The grounds of the hotel ran down to the river. There was a small hooped wooden bridge beside willow trees where almost every one had a photograph taken—the bride and groom standing romantically together with the willow branches bending over them, the water gliding by. Photographers were clever with reflections. The bridegroom would hold up a branch of willow for the bride to pass under. They would stand hand in hand, leaning over the bridge rail looking down. It never failed.

Amy Finlayson, Events Manager and Wedding Coordinator for the Riverside Hotel, stood on the lawn watching the gang erect the marquee for the following day. The double doors of the dining room would be open onto the small flight of stone steps, the marquee entrance just below, and with a bit of luck, they could open up the back too so that people could see the lawn leading to the river and stroll down there later. This lot were having fireworks at ten. The team would set them up in the paddock. She’d earned her bonuses and the extra tips this year. People were generous when a wedding went well, they were lavish with gratuities. By the end of October she’d be taking her holiday in Canada.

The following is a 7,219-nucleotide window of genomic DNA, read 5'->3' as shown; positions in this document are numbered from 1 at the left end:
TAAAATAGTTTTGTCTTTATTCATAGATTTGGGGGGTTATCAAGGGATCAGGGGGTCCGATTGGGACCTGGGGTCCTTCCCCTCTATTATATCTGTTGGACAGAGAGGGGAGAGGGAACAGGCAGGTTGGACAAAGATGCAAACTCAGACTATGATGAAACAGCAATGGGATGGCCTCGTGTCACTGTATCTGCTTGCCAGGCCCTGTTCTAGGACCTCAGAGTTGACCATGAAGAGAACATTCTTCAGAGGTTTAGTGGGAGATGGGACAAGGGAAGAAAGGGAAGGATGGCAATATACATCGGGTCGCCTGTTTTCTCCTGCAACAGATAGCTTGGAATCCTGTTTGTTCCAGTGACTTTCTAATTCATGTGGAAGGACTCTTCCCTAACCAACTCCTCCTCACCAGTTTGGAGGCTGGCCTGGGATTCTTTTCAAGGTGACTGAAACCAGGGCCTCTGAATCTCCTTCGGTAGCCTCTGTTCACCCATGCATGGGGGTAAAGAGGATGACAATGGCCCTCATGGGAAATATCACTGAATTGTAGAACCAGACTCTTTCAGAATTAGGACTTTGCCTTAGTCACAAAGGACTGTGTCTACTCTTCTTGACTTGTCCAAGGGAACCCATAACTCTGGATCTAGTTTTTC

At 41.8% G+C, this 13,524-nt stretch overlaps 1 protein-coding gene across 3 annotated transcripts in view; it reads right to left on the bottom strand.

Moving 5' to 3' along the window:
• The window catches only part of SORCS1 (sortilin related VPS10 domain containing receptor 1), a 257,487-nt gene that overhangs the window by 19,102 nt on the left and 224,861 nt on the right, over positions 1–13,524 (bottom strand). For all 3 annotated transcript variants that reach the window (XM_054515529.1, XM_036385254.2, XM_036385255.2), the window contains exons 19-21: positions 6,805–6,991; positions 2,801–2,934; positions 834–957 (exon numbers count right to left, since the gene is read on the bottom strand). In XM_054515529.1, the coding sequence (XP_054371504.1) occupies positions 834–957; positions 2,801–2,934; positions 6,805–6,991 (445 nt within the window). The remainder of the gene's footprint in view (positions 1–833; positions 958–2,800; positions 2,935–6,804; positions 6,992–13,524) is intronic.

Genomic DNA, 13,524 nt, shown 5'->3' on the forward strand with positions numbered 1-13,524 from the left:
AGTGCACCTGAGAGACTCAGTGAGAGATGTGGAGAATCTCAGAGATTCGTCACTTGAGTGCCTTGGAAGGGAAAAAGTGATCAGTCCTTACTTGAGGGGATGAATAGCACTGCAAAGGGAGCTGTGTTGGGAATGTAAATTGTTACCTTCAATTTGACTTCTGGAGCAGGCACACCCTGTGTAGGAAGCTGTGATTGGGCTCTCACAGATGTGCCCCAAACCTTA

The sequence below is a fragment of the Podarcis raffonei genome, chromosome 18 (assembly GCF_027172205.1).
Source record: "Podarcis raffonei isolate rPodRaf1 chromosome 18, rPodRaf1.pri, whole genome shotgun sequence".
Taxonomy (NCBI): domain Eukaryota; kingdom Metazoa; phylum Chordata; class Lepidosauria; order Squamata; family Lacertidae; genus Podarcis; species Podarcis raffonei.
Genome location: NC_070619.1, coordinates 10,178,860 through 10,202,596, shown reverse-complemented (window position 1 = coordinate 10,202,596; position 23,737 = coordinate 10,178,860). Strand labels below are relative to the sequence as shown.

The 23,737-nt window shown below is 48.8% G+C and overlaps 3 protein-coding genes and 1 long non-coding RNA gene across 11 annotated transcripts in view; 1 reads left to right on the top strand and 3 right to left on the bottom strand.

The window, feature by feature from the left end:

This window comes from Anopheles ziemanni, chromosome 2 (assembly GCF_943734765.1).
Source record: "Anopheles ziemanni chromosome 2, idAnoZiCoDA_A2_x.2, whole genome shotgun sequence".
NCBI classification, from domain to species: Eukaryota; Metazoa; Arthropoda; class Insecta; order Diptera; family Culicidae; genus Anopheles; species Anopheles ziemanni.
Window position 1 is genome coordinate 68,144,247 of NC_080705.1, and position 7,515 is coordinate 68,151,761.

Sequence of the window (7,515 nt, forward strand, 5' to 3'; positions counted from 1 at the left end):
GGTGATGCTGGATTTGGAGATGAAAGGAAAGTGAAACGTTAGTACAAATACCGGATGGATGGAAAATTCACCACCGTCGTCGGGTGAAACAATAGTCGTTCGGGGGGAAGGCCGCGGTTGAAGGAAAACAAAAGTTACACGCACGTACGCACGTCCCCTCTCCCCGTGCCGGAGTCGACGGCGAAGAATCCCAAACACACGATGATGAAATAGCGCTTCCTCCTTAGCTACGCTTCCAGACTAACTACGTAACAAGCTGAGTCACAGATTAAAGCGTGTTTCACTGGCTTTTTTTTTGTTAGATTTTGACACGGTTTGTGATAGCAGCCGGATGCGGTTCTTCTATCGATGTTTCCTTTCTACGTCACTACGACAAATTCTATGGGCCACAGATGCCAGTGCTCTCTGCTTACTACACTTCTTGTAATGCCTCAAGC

“I don’t understand you,” the manager had said. “Why don’t you go for sun and a beach? Why not somewhere like Mauritius?”

“Because Mauritius means one thing,” Amy said. “Bloody weddings.”

From where he stood, concealed behind the thick stump of a pollarded willow, he had the perfect view—the woman pointing, the marquee men. The line of sight was ideal. Up the lawn, through the tent to the open French windows.